Seven Canadian doctors published a 2018 World Medical Journal article, “Euthanasia in Canada: a cautionary tale”, endorsed by 57 other Canadian doctors. They wrote, “As Canadians, we are saddened by this situation, but we hope that our experience and observations will serve as a warning for our colleagues in other countries, and their patients”.
The Canadian Supreme Court ruled in Carter v. Canada (2015) that physicians may provide euthanasia or assisted suicide (EAS) to competent adults who clearly consent, who have a grievous and irremediable medical condition (including illness, disease, or disability) that causes enduring and intolerable physical or psychological suffering, and that cannot be relieved by means acceptable to the individual.
The Canadian law’s sponsor claimed that EAS would remain “very exceptional”. However, the law also said “qualified patients had a right to euthanasia, and the exercise of a right cannot be exceptional”.
Within a year of the ruling, pressure for “Carter Plus” became so great that the federal Government legally committed to considering EAS for adolescents and children, for mental illness alone, and by advance directive (for those who lack capacity, like dementia patients). Two and a half years after legalisation, strong lobbies are intensifying their push towards expanding euthanasia as a response to those cases.
As Seymour states often in support of his own Bill, the Canadian Supreme Court believed “a carefully designed and monitored system of safeguards” would limit risks associated with allowing physicians to kill patients or help them commit suicide. Canada’s EAS death rate in the first year, about 0.9 per cent of all deaths (1,982), was not reached by Belgium for seven to eight years.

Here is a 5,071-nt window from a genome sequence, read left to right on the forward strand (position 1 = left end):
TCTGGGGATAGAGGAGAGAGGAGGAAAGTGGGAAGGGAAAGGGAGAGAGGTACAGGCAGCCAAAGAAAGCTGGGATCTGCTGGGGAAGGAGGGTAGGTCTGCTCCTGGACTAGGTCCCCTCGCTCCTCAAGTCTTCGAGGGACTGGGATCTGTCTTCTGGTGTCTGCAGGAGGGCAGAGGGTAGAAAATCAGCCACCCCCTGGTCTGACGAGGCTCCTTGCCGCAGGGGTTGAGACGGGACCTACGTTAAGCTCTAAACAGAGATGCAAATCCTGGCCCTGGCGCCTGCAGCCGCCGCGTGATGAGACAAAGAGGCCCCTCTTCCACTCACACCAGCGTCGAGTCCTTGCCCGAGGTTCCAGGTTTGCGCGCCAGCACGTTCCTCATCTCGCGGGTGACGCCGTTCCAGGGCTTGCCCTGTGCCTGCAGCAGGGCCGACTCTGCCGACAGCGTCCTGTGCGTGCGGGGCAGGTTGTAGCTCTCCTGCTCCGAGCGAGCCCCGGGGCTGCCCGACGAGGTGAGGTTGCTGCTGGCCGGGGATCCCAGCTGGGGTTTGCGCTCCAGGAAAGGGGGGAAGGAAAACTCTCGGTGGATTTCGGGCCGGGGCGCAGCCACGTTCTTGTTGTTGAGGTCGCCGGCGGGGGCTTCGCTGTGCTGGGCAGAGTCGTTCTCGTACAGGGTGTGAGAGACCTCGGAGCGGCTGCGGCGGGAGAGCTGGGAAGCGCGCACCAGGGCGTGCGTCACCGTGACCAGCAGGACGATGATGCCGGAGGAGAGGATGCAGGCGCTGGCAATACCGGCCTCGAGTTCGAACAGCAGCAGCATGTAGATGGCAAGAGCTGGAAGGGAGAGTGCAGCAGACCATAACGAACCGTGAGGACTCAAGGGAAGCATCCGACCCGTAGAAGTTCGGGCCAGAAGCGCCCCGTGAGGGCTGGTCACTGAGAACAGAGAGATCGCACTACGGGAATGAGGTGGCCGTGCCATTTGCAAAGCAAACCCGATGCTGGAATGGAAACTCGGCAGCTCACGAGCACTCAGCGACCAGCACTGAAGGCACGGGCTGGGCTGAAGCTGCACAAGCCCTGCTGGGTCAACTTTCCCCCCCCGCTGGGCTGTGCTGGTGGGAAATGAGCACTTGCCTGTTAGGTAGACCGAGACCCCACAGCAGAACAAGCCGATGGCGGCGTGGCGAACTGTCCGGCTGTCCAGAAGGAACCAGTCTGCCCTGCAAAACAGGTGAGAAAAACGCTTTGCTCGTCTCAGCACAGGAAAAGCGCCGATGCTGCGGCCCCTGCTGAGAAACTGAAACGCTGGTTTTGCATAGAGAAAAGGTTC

Even supplemented by provincial and professional guidelines, current criteria are so broad it permitted lethal injection of an elderly couple who preferred to die together rather than at different times by natural causes.
Other disturbing stories emerge. A 25-year-old disabled woman in acute crisis in an emergency ward was pressured to consider assisted suicide by an attending physician, who called her mother “selfish” for protecting her. Hospital authorities denied a chronically ill, severely disabled patient the care he needed, suggesting euthanasia or assisted suicide instead.
When the Quebec euthanasia law was being instituted, some Quebec emergency physicians, for a time, were letting suicide victims die even though they could have saved their lives. The president of the Association of Quebec Emergency Physicians stated that the law and accompanying publicity may have “confused” the physicians about their role.
Quebec physicians and health care practitioners now work in environments characterised by an emphasis on euthanasia as a purported “right”. The onus is increasingly on physicians to show why euthanasia should be refused, with health care administrators more anxious about being accused of “obstructing access” than about “killing people who really ought not to be killed”. This is the reality of a supposedly carefully designed system.